The Development of Food Based Dietary Guidelines

FBDG express the principles of nutrition education in terms of the food and food choices available to the population rather than in terms of specific nutrients or food components. Scientifically, these guidelines are based on the association between dietary patterns and the risk of diet-related diseases and incorporate recommendations that address major diet-related public health issues. In addition to communicating scientific knowledge about the association between food, dietary patterns, and health, development of FBDG provides an opportunity to strengthen consensus among various government and non-government organizations on important nutrition recommendations to be incorporated into educational programs. In addition, by expressing scientific principles in terms of food, FBDG recognize the consumer awareness of food rather than nutrients and emphasize to consumers the importance of meeting nutrient needs with foods. Thus, both the content of the FBDG and the process of development are important.

Researchers often focus their studies on a specific nutrient or food component that may alter the risk of developing a disease. These studies are reviewed in the development of FBDG, but the information must be reorientated from a nutrient-based focus to a food recommendation by addressing the questions in Table 1. As indicated by these questions, the process is driven by the identification of diet-related public health issues and the development of food-based strategies that are relevant to the target population.

The process for developing FBDG is based on building consensus among various sectors and groups involved in public health. Table 2 provides a general outline of the steps in the process, which can be adapted to the specific needs of a country or region. The goal is to have a set of guiding principles for food-based recommendations that lay out the overall policy agreed by various agencies and groups.

The product of the working group is likely to be a document that outlines recommendations and includes background information on the rationale for the guidelines as well as guidance on implementing the recommendations. The guidelines from three countries are shown in Table 3 as an example of the types of message developed during this process. In all cases, the messages are accompanied by a document containing background information. Table 4 presents common themes emerging from the FBDG that have been developed in a variety of countries. Based on foods available and cultural practices, the types of fruits, vegetables, and whole grains and the specific types of food that are emphasized as sources of protein, calcium, or unsaturated fatty acids may vary. In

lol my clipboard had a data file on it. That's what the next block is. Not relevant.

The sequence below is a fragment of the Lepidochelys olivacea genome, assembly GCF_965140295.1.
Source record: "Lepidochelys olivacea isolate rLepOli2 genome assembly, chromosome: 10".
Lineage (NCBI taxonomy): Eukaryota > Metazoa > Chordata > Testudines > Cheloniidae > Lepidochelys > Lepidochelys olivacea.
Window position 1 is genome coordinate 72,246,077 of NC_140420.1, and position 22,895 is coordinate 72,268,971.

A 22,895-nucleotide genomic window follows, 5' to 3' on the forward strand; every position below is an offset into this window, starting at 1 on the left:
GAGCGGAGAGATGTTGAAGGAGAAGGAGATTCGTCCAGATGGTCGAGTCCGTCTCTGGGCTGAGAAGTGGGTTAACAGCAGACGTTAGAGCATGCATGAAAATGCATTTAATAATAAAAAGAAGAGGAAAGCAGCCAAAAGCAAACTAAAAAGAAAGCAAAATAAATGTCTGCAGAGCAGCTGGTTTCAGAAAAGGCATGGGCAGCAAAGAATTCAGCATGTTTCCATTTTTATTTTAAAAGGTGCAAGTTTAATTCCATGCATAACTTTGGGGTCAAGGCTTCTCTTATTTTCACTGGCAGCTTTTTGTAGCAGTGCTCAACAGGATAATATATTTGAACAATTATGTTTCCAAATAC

Table 1 Reorientating from nutrients and food components to foods

What are the important public health issues for the population? Do they have diet-related factors?

Health statistics will indicate the major causes of morbidity and mortality in a population. Diet-related diseases include nutritional-deficiency diseases and noncommunicable diseases such as obesity, type 2 diabetes, certain types of cancer, and cardiovascular disease. It is important to determine whether nutrition is the primary cause of the disease or secondary to some other more prevalent problem (e.g., smoking, infectious agents)

What are the target nutrients linked to the major public health issues? Are there related nutrients or other factors?

In many nutrition-related problems several nutrients or food factors may interact to cause the nutritional problem. For example, the fat content of the diet affects absorption of fat-soluble vitamins, obesity can be related to either excess energy intake or inadequate expenditure, multiple factors contribute to adequate bone formation, folic acid can mask vitamin B12 deficiencies, etc. Simply increasing the intake of a target nutrient and ignoring these other factors may not address the problem adequately

What foods are high in the nutrient(s) or consumed in sufficient quantity to be a significant source of the nutrient(s)?

Using both food-composition databases and food-consumption data, foods that are good sources of the nutrient and foods that are consumed in sufficient quantity to meet the target intake can be identified. Likewise, dietary patterns that lower the risk for the public health problem and are associated with adequate intake of the nutrient can be identified